EQC helps fund UC natural disaster research
16 February 2016
New research involving the University of Canterbury funded by the Earthquake Commission will improve understanding of volcanic eruptions, earthquakes, and building design.
New research involving the University of Canterbury funded by the Earthquake Commission will improve understanding of volcanic eruptions and earthquakes, seismic building design, and enhance risk management and risk communication.
These four pieces of research are among 15 projects being funded by $1 million in grants made available through EQC’s 2016 Biennial Research Funding Programme. This is a contestable grants programme of public good research, with applications sought every two years. There were 118 applicants for the latest round of funding.
The Biennial Grants are prioritised by an independent panel of seven experts, informed by additional rigorous technical reviews. Overall, EQC contributes $16 million to research annually to build knowledge about New Zealand’s natural hazards and how to manage them.
EQC also funds a teaching and research position at the University of Canterbury.
2016 Biennial Research Funding Programme recipients at UC:
Seismic design of timber-steel hybrid shear wall systems for mid-rise light timber framed buildings - Minghao Li, University of Canterbury with Tongji University, China.
Geometries and slip of historical surface-rupturing earthquakes in New Zealand and their application to seismic hazard analysis - Andy Nicol, University of Canterbury Department of Geological Sciences with GNS Science
Understanding ashfall hazards from a future eruption at Taupo caldera
Simon Barker, University of Auckland School of Environment with USGS, University of Canterbury, Victoria University of Wellington
Assessing risk from ballistic impacts through aerial hazard mapping, numeric modelling, and laboratory experiments to enhance risk management and risk communication - Ben Kennedy, University of Canterbury Department of Geological Sciences with GNS Science
UC Geologist Dr Ben Kennedy researches volcanology, petrology, geochemistry of igneous rocks, lava dome and explosive volcanism, including hazards and monitoring of active volcanoes.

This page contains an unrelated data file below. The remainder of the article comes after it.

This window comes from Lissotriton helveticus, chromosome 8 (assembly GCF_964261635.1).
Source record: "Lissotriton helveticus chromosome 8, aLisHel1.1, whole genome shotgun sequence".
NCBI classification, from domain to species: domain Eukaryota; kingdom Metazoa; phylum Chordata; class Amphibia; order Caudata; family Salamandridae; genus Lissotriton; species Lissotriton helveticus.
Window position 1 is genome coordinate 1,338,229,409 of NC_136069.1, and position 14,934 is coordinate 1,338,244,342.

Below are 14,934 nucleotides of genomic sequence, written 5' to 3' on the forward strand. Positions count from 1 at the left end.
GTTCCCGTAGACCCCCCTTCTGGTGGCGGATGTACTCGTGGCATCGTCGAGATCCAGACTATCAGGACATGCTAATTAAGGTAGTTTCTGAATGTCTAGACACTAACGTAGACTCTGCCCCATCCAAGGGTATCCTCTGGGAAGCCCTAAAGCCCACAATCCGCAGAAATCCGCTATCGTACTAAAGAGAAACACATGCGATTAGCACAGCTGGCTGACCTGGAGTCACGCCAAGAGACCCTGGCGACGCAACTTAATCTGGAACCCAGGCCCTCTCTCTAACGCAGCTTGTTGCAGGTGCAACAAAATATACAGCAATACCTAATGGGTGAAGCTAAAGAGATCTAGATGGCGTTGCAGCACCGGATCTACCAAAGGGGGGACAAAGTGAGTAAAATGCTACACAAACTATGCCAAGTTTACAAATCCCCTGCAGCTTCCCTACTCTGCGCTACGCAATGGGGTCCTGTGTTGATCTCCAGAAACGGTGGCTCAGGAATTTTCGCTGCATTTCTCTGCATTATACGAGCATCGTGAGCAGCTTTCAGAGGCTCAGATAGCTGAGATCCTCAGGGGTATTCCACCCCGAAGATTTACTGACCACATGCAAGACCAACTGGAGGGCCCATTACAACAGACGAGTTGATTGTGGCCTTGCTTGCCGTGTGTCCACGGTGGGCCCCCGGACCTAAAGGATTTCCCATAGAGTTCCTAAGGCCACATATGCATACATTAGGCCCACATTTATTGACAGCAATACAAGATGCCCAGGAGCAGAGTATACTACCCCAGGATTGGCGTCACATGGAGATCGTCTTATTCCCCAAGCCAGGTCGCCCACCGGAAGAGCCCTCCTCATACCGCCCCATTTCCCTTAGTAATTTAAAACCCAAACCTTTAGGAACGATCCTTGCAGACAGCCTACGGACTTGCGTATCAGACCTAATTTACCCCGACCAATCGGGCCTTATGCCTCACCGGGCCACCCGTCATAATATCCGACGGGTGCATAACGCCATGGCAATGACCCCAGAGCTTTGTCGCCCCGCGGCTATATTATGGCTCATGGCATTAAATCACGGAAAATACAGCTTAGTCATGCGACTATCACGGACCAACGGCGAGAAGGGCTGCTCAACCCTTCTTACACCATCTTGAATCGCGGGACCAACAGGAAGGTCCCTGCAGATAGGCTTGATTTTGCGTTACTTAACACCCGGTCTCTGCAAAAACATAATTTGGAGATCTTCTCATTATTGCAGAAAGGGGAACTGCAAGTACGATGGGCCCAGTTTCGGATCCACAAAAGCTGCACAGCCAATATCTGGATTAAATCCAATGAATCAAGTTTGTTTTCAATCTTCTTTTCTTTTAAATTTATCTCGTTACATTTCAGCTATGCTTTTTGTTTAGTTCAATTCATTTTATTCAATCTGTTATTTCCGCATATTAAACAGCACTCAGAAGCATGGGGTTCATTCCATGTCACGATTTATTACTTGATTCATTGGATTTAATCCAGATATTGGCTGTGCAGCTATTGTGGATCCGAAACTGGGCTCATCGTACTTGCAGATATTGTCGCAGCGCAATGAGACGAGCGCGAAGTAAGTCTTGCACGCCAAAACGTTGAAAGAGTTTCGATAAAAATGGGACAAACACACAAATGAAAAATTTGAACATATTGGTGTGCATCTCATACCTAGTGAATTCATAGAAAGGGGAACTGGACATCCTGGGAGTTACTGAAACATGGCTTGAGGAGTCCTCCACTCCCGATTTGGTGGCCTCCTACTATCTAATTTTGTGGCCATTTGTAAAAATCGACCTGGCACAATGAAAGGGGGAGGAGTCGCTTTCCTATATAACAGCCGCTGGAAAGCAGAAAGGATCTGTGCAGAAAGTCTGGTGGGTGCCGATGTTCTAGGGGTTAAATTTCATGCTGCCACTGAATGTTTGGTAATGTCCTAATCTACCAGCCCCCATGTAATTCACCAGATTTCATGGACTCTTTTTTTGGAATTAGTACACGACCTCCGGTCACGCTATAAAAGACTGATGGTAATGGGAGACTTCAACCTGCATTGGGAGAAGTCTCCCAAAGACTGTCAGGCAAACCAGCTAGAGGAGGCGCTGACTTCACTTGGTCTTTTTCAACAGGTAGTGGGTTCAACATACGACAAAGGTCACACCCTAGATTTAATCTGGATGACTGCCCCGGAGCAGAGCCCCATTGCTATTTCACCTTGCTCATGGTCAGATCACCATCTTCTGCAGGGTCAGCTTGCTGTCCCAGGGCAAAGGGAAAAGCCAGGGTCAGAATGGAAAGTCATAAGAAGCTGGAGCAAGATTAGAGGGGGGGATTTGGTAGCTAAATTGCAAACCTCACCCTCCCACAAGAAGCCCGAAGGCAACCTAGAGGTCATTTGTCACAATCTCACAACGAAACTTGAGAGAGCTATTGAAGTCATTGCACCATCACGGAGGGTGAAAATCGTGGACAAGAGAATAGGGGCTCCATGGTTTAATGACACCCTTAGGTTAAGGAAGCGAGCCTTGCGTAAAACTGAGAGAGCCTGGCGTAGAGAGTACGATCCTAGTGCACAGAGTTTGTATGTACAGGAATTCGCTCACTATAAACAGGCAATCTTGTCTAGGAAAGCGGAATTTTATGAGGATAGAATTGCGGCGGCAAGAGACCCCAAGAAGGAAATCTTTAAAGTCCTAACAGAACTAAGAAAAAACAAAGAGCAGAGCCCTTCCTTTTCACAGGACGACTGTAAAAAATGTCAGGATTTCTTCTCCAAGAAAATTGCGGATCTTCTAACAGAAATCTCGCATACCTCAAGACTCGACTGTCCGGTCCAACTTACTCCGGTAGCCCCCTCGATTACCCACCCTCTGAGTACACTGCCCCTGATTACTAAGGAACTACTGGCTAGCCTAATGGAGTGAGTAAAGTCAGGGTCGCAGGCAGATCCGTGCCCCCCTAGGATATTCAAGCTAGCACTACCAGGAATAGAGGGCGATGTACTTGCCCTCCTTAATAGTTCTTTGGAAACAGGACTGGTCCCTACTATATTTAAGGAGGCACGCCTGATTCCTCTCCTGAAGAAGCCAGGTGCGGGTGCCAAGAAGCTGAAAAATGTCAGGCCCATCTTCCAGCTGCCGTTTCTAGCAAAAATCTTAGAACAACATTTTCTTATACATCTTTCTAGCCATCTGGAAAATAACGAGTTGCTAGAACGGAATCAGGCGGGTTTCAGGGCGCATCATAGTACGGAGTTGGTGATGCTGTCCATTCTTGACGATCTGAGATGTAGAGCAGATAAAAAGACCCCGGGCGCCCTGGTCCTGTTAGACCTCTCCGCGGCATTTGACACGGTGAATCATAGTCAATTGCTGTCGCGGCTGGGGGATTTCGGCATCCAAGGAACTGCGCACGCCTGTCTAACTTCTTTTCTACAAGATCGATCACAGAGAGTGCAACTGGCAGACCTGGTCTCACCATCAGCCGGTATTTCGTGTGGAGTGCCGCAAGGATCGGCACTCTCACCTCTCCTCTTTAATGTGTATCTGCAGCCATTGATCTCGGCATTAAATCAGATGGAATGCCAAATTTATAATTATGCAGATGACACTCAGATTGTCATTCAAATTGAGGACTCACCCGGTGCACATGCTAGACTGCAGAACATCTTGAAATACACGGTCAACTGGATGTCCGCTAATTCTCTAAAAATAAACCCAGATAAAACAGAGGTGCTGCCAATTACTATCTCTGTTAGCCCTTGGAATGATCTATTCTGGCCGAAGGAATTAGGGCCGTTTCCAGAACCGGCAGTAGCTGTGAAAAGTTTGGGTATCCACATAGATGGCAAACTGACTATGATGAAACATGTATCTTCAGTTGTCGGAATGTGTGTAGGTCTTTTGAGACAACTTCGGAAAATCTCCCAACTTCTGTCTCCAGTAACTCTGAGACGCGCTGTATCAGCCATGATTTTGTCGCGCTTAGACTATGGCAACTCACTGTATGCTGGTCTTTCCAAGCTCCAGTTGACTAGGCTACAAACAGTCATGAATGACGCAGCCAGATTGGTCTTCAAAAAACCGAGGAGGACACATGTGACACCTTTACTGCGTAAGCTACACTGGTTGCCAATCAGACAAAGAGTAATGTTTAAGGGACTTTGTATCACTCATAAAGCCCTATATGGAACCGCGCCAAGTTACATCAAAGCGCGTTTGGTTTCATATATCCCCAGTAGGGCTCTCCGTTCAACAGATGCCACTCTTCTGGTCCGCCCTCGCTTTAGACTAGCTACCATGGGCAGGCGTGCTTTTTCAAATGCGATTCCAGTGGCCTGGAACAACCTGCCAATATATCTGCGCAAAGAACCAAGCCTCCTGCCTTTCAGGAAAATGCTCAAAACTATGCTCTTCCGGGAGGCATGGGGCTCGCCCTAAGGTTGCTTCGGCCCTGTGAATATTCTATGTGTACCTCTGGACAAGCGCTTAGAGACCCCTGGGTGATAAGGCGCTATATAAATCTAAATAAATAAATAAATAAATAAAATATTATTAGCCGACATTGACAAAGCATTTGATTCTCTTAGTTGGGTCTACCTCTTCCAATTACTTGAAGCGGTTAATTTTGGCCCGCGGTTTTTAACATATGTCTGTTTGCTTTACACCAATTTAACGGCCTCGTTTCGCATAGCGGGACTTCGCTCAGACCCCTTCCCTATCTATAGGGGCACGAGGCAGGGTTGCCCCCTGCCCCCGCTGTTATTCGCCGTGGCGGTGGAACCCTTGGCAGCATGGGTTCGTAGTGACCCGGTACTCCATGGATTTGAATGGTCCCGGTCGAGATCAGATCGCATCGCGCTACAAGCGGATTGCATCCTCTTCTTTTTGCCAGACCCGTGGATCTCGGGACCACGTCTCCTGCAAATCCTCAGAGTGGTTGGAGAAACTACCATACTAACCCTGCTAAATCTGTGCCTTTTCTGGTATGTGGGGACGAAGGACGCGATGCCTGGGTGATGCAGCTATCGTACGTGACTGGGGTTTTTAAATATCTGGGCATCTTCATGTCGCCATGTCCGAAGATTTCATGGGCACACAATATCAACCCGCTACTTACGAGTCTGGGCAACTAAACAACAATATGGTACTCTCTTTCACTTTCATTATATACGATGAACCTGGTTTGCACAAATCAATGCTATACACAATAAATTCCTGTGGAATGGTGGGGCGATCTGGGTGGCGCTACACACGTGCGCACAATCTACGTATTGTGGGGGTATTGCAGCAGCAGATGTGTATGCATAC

"When a volcano erupts, flying rocks are a hazard that is poorly quantified and a risk that is poorly managed. Our new laboratory cannon technology, computer modelling and the use of UAVs (Unmanned Aerial Vehicles) in the field will allow the University of Canterbury to improve this. We will ground truth the technology on erupting volcanoes in Vanuatu and apply what we learn to New Zealand volcanoes," Dr Kennedy says.
A leader in Engineering and Forestry, UC has a long history of world-class research excellence in timber structures. This includes the innovative post-tensioned timber technology, invented by UC’s timber research team led by Professor Andy Buchanan, Professor Stefano Pampanin and Associate Professor Alessandro Palermo, which has been successfully used in building commercial/industrial timber structures, including extensively in Christchurch’s rebuild.
UC Lecturer of Timber Engineering Dr Minghao Li joined the team in 2014 after 10 years’ research experience in structural timber engineering in Canada.
“I’m interested in using my timber expertise to contribute to UC’s timber research excellence and help build more timber buildings with better performance in New Zealand,” Dr Li says.
In many countries including New Zealand light timber frames (LTF) have dominated low-rise house construction due to their cost-efficiency and structural efficiency. Considering high seismicity in New Zealand, conventional LTF shear walls may not be sufficiently strong for taller LTF buildings. The aim of the research project on seismic design of hybrid timber-steel shear wall systems is to provide a cost-effective timber-steel solution for mid-rise LTF buildings suitable for New Zealand’s built environment.
UC Geologist Professor Andy Nicol begins work on his project mid-year in collaboration with GNS Science and Otago University. This work will use existing historical and geological earthquake information to examine how faults rupture, he says. The 4 September 2010 Darfield earthquake ruptured numerous faults and was the catalyst for the research.
“If multi-fault rupture is the norm rather than the exception this could have significant implications for the way we estimate seismic hazard from prehistoric fault ruptures. The results could have both national and international implications,” Prof Nicol says.
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